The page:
The 2020 presidential election is approaching rapidly! In our current political, social and pandemic environment, this year’s election process is bound to encounter uncharted territory and unique dilemmas. It’s never been more important to encourage your staff, donors, volunteers and clients to make their voices heard.
You can start by sharing important details with your audiences.
How to register:
The first step for some will be to register. Maryland and District of Columbia residents can register in person up to and on November 3 (Election Day). But to register online or by mail (this is NOT the same as mail-in ballots, see below), the deadline is October 13. Virginia residents MUST be registered by October 13, as there are NO walk-in registrations accepted.
It’s important to note two key deadlines—one for requesting a mail-in ballot and one for submitting your vote. These dates are different for each state: Maryland, Virginia and District of Columbia.
Foster an environment that encourages voting:
- On election day, either give employees a few hours of PTO, reduce business hours or, if possible, consider closing that day (as the Center plans to do)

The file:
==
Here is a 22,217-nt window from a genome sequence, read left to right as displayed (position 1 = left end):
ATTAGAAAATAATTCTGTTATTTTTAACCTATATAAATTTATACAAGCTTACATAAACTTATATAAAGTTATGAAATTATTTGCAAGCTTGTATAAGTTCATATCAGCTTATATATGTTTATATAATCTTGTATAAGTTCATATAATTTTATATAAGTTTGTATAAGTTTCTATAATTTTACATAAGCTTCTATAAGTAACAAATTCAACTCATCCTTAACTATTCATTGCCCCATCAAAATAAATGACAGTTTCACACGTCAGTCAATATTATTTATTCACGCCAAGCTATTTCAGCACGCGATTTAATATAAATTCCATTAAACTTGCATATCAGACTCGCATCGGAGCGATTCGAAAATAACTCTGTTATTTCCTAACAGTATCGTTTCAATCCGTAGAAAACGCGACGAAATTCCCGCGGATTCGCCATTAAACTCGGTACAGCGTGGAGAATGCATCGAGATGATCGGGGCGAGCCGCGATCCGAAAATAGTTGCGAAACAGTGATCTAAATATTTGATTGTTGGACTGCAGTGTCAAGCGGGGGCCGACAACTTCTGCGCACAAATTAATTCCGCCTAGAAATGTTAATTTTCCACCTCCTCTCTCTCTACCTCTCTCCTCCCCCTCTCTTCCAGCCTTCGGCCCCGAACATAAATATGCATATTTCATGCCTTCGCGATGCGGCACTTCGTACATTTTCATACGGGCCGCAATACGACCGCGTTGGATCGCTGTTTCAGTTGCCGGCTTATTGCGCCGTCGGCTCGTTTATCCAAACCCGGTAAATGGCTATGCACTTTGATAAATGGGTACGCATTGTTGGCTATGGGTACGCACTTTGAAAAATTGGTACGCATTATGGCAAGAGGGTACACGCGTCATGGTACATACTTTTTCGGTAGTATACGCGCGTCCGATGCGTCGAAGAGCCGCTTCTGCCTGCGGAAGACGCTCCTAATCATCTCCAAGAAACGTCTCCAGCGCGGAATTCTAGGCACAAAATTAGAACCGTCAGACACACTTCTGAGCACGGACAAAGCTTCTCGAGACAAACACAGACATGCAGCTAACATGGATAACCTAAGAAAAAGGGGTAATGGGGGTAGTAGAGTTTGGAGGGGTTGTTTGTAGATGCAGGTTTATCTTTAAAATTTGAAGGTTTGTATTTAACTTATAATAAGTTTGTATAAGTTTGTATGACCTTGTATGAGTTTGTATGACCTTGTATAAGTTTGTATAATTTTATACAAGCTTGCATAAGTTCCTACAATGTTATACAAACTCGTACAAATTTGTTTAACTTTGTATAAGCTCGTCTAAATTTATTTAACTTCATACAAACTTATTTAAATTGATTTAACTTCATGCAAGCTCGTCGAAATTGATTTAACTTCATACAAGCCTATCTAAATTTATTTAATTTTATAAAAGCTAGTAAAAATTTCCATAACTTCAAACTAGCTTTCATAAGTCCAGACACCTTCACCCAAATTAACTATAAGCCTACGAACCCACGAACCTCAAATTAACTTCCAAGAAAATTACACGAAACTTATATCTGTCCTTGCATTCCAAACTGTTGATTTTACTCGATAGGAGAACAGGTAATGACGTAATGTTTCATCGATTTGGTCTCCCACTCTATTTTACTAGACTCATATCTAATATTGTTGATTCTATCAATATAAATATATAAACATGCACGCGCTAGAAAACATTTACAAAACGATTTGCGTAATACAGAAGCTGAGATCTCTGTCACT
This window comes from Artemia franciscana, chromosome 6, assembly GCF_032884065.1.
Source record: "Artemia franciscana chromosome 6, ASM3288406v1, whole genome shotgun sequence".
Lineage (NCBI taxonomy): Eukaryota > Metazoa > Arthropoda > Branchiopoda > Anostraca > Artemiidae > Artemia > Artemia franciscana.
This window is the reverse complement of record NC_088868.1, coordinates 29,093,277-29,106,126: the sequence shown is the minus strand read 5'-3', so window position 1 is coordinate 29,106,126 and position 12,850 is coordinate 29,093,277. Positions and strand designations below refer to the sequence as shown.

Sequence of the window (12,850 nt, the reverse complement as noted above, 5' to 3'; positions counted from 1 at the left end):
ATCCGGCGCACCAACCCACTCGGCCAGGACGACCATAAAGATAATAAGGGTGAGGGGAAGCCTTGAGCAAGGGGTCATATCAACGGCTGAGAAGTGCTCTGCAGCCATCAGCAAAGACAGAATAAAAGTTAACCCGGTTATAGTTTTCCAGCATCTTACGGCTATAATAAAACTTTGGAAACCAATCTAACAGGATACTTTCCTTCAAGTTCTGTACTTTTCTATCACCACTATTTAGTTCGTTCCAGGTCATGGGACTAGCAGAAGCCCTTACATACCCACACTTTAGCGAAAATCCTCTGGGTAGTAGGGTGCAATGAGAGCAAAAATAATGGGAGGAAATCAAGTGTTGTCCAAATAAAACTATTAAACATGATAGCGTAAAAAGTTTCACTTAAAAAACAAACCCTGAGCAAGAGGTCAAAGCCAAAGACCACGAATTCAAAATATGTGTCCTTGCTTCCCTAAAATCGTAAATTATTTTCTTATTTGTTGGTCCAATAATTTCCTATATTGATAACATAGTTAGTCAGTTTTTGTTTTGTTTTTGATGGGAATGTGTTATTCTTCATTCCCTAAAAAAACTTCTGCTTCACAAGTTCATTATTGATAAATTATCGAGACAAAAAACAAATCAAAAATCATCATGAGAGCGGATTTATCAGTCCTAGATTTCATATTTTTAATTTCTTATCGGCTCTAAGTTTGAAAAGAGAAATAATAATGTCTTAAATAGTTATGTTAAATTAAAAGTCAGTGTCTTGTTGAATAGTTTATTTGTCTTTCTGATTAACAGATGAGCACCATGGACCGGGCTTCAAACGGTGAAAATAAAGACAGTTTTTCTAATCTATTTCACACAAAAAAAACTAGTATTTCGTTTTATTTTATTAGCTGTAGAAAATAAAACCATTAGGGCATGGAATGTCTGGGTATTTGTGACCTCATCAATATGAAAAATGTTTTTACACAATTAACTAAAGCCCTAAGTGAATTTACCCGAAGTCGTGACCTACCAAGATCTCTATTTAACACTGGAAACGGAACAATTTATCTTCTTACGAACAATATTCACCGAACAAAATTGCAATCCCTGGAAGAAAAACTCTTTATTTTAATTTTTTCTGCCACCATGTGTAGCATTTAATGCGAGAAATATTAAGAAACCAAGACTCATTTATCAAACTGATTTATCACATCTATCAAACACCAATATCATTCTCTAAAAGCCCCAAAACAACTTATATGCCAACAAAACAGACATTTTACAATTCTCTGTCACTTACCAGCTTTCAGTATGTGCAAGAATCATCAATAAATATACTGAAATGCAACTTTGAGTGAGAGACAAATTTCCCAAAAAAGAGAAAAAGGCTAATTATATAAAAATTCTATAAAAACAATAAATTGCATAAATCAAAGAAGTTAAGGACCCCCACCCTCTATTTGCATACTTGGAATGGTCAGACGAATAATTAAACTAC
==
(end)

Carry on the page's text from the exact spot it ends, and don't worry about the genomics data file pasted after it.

- Make resources available that detail how to register to vote, where to vote and why it is important
- Include reminders in your communications with registration dates and a countdown to Election Day
- Communicate with your clients who need help registering or voting to ensure they understand the process and have access to available support services
Encourage voting, but stay nonpartisan:
Remaining nonpartisan can be tricky especially when it comes to the complexities of communicating your ‘get out the vote’ messaging. A few things to watch out for:
- Your message can encourage people to vote based on a broad, overarching belief or movement that doesn’t particularly fit an agenda. For example, ‘vote for ending world poverty’ or ‘vote for clean water.’ It can NOT involve more specific beliefs like ‘vote for universal healthcare.”
- Besides the community you serve and those known to need help voting, you may not target particular groups with your ‘get out to vote’ messaging.
- If you work with senior citizens, only medical and senior living staff/personnel or a person the senior has indicated with the state may help them fill out an absentee form. (This one can be confusing, be sure to check out your state’s voting information or contact a representative if you have any questions.)
- It is okay to have an item or merchandise from a particular candidate at your home, outside of work, other settings unrelated to your organization or even in your work office, but having or wearing that item in a public work setting should be avoided.
Maryland State Board of Elections
District of Columbia Board of Elections
Virginia State Department of Elections